Learn about some of the names and acronyms you'll encounter at Waterloo.
1A, 1B, 2A...
You'll normally have two school terms in each academic year. At Waterloo, we use numbers and the letters A and B to identify which school term you're in. For example, a 1A is the first school term of first year, 1B is the second school term of first year. A 2A student is in their first term of second year, a 3B student is in their second (and final term) of third year. After your 4B term, you'll be finished your degree.
An advisor can help you with selecting your courses, adding specializations, sometimes even helping you to choose a major.
Waterloo's Arts Student Union organizes activities and offers a number of services for students in the Faculty of Arts.
A bursary is a sum of money awarded to a student and is similar to a scholarship in that you're not expected to repay it, but it's awarded based primarily on financial need rather than on academic achievement.
A short-form for "coffee & doughnuts," these food outlets are run by student societies and sell a variety of food and drinks, often at discounted prices.
The Centre is the go-to place for a number of student administrative needs. You can order documents, add/drop courses, drop off forms, receive financial advice, change your personal information, get answers to a wide range of questions, and more.
The Columbia Icefield is an athletic facility with an ice rink, gym, studios, racquetball court, and varsity therapy centre.
Centre for Career Action
Head to the Centre for Career Action for career advice and support through workshops, events, individual appointments, and career resources.
The Daily Bulletin is an online news source for students, faculty, and staff at the University of Waterloo.
Dons are upper-year students who live in residence and are there to help you with your first-year transition. You'll find dons in every one of our residences, and if you're living off campus, be sure to look up our Off-Campus Community.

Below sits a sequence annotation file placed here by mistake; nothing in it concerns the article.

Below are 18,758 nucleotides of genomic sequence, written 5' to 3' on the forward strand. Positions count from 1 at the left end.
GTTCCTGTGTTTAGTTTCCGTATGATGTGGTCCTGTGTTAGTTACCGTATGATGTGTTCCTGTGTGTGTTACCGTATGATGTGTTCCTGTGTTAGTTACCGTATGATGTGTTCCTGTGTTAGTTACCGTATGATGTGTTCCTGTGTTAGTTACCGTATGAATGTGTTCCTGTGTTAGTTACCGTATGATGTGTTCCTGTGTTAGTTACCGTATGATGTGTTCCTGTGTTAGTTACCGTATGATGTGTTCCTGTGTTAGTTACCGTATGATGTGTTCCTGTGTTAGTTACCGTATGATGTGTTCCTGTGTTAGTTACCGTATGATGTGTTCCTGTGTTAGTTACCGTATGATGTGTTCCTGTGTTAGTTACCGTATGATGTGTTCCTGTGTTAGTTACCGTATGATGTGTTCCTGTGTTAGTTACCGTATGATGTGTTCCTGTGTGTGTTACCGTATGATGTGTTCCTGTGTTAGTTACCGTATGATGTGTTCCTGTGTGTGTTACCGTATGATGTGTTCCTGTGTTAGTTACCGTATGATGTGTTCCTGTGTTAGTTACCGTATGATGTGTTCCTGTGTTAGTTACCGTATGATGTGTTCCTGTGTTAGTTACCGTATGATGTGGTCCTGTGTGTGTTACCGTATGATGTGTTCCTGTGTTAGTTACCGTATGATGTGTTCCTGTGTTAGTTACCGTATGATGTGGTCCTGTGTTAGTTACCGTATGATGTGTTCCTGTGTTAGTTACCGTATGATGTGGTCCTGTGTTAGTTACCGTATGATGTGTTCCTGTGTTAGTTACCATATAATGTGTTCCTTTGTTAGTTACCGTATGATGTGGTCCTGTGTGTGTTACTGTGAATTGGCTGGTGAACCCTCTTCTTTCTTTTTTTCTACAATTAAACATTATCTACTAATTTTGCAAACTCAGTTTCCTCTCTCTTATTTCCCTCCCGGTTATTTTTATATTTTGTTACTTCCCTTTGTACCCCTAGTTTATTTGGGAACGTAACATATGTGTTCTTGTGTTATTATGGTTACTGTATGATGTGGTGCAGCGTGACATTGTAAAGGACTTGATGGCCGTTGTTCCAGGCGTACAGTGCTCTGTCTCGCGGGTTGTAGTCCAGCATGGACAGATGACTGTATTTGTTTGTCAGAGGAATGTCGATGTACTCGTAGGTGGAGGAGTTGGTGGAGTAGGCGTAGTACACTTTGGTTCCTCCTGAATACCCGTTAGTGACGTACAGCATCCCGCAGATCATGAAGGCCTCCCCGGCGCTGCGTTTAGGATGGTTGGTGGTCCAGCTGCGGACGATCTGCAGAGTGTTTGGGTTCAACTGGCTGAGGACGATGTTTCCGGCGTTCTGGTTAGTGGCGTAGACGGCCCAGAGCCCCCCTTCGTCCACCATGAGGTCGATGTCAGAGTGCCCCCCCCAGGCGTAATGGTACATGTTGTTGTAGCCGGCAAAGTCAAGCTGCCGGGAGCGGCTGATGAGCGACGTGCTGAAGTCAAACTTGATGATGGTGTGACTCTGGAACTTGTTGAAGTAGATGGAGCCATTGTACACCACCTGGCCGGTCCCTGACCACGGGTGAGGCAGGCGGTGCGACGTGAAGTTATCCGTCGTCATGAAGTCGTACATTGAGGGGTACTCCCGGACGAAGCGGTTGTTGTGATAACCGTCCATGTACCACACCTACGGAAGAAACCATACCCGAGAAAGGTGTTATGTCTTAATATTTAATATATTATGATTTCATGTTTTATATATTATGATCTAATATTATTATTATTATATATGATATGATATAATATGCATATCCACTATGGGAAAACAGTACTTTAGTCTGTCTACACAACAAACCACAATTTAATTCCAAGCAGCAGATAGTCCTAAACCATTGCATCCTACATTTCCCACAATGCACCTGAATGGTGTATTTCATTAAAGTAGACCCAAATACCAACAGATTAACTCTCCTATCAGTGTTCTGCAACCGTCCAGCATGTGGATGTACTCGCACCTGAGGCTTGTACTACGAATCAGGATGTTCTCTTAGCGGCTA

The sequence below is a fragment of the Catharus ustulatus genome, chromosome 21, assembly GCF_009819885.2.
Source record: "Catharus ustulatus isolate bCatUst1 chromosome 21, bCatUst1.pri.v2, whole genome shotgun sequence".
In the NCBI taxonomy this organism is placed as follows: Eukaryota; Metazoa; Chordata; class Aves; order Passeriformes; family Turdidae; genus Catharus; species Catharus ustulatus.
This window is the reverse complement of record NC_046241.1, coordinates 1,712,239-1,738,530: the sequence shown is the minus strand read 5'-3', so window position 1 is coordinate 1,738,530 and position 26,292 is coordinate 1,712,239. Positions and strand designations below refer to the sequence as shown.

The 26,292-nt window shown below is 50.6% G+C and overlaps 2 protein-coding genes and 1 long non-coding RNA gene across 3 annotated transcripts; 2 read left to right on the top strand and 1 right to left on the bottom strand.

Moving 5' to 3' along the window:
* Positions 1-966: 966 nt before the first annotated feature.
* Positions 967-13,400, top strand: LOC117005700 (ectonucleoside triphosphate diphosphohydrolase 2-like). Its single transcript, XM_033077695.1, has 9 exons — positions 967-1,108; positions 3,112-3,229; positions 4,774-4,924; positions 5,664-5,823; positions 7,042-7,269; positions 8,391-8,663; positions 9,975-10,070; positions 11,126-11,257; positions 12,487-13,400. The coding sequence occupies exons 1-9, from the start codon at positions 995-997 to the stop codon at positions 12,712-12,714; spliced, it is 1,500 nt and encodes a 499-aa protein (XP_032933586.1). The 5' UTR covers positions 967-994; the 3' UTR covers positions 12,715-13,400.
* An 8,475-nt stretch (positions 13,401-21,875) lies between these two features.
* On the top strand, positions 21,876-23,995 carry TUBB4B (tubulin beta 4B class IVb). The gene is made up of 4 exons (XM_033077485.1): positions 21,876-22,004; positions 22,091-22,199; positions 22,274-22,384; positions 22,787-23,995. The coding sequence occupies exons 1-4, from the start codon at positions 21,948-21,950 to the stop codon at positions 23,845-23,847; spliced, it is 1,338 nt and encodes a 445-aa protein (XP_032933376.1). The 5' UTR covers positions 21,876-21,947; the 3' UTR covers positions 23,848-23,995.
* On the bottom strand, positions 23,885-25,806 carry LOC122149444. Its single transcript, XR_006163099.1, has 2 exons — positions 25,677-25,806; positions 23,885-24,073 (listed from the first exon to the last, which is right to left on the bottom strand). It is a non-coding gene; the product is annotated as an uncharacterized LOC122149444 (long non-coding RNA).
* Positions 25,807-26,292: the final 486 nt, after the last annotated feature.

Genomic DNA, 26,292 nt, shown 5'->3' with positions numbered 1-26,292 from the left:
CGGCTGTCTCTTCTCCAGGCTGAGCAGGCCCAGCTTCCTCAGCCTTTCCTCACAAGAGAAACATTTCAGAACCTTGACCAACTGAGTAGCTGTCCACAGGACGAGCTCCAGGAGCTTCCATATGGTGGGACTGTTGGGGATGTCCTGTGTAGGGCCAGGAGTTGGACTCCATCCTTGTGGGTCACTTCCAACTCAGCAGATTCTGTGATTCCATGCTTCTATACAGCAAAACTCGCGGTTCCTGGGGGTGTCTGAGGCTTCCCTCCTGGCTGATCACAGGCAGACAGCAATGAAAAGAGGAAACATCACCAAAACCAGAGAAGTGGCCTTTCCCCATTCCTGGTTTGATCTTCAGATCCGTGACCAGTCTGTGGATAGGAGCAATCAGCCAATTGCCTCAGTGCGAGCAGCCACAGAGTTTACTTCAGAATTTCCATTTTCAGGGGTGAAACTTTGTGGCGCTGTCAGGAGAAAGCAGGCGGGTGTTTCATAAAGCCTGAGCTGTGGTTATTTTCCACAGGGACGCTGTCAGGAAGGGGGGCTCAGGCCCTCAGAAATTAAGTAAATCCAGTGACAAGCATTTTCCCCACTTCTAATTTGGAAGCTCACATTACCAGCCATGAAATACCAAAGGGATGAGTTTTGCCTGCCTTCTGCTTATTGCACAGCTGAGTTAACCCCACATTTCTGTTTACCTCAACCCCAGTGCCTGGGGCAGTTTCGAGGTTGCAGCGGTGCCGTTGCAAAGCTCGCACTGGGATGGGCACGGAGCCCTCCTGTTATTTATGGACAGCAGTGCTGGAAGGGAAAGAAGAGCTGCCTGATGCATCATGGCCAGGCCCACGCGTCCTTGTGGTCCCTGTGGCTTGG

An elective is a course that's not specifically required for your degree but still counts toward it. Depending on your program, you can choose electives either from a specified group of courses or from many different subjects. You can use your electives to explore other areas that interest you or to add a minor, option, or specialization to your degree.
The Environment Students Society (ESS) organizes activities and provides services for students in the Faculty of Environment. ESS is also responsible for running the Environment C&D.
To be considered full-time, you must be taking at least 60% of a full course load. At Waterloo, 5 courses (2.5 units) is considered a full course load; therefore, 3 courses is the minimum required for full-time status.
Graduate studies are for students who have already completed an undergraduate (Bachelor's) degree. Students at the graduate studies level are typically pursuing a Master's or Doctoral (PhD) degree.
Grand River Transit is the transportation system that provides bus service for Kitchener, Waterloo, and Cambridge.
The Imprint is the official student newspaper of the University of Waterloo.
A type of class usually held in rooms with special facilities where you’re typically guided by a lab instructor.
The most common type of class where you get together with the other students in your course and the professor shares their expertise.
A community in residence where you'll live with a cluster of students who are enrolled in the same academic program. In a Living-Learning Community, you'll be surrounded by students who are going through the same experiences as you are, and you'll have a chance to enhance in-class learning by participating in academic and social events facilitated by your Peer Leader.
Your major is the main focus of your studies; it will appear on your diploma. Each faculty specifies the requirements for majors, including the number and type of courses. In some programs, such as Software Engineering, your program is already your “major.” In others, such as Honours Arts, at the end of your first year you select and apply for a major, such as History.
The Mathematics Society organizes activities and provides services for students in the Faculty of Mathematics. MathSoc is also responsible for running the Math C&D – the largest student-run C&D on campus.
Meal plans can be used to buy food at Waterloo and are available to all students. All on-campus residences offer different meal plan options - dorm-style residences typically have mandatory meal plans, while suite-style offers optional plans. Meal plan money is normally put on your Watcard and can be used at most Food Services locations with a simple tap!